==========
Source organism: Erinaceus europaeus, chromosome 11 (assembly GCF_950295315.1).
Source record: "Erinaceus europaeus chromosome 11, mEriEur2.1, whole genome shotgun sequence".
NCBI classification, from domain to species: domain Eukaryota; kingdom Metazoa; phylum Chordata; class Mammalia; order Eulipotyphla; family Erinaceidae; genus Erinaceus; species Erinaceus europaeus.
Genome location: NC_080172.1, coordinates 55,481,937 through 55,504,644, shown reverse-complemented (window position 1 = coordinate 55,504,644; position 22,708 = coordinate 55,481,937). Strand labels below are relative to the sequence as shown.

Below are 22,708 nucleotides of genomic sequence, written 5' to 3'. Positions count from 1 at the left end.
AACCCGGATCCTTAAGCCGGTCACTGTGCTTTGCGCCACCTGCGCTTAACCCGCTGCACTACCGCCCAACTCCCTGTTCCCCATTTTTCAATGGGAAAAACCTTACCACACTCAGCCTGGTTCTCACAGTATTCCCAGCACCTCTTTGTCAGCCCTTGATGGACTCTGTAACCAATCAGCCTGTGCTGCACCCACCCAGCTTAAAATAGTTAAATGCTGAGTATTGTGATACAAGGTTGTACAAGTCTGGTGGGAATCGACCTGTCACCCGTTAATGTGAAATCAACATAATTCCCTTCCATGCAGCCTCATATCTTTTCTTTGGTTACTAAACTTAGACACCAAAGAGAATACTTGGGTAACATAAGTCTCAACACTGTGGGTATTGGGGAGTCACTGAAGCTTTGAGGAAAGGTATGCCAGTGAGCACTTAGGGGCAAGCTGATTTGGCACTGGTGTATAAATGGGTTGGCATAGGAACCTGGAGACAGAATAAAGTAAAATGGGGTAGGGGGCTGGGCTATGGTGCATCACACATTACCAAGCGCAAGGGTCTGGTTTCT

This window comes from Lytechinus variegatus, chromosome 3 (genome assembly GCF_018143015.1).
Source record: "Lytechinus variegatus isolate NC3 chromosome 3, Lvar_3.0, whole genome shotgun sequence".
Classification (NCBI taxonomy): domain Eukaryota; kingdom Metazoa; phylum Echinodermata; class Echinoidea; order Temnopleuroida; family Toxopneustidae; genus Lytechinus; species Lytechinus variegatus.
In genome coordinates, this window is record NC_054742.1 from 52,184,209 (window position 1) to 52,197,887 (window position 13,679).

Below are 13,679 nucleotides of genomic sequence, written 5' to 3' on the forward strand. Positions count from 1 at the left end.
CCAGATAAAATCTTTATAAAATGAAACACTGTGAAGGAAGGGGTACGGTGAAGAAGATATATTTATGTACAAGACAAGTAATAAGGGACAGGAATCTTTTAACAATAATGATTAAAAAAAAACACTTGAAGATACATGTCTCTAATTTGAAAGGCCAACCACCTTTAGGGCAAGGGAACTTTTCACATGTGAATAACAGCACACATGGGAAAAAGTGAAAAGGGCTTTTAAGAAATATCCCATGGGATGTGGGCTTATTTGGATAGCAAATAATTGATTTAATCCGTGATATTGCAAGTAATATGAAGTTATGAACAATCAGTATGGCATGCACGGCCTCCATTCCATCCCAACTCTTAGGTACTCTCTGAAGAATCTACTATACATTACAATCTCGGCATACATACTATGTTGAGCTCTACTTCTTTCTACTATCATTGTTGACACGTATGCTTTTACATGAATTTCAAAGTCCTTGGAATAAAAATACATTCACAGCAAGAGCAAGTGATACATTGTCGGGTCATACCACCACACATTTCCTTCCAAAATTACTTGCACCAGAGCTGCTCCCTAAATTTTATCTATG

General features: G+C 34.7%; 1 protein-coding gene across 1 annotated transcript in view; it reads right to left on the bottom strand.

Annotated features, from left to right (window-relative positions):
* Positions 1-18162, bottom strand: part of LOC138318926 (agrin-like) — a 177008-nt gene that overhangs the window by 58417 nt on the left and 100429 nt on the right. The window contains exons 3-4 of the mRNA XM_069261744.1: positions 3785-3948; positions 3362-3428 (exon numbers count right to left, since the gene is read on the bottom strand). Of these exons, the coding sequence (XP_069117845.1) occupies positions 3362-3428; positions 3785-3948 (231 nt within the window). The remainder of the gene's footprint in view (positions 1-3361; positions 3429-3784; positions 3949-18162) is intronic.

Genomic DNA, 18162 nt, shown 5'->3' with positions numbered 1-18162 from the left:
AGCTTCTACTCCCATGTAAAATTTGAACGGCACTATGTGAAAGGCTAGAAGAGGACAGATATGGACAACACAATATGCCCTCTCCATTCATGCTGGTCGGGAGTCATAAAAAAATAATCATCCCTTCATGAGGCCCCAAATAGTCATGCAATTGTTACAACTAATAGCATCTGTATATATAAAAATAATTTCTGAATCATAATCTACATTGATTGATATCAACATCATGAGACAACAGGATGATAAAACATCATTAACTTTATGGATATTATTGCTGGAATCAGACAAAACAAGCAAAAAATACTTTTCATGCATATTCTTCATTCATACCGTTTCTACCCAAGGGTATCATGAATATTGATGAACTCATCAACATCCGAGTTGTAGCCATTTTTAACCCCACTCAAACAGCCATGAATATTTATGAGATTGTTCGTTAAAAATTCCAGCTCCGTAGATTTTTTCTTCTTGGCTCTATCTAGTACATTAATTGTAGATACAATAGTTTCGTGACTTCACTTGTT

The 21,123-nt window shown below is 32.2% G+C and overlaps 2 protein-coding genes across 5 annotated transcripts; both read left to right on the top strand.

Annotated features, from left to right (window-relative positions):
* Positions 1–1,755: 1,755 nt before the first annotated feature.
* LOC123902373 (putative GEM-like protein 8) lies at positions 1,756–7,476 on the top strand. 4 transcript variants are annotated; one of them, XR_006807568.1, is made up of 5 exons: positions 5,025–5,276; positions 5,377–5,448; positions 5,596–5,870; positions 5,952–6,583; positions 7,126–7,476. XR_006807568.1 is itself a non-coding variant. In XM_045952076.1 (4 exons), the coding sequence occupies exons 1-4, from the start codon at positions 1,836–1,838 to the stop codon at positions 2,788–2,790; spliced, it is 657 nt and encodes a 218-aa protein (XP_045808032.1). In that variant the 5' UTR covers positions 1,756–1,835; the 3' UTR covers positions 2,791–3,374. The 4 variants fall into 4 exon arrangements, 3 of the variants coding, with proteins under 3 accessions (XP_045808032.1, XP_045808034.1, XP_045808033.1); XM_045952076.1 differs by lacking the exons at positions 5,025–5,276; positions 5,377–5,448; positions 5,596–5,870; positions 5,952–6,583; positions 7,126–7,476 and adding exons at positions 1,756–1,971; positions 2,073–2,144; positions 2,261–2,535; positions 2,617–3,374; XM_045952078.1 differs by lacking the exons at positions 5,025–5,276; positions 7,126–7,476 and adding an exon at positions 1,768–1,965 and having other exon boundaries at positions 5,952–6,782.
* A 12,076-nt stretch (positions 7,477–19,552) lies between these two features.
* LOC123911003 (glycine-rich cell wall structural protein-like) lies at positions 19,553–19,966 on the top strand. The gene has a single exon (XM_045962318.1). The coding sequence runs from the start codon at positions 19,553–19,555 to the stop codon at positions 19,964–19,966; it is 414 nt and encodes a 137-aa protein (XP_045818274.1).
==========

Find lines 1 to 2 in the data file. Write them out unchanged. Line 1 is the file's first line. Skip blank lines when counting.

Source organism: Erinaceus europaeus, chromosome 11 (assembly GCF_950295315.1).
Source record: "Erinaceus europaeus chromosome 11, mEriEur2.1, whole genome shotgun sequence".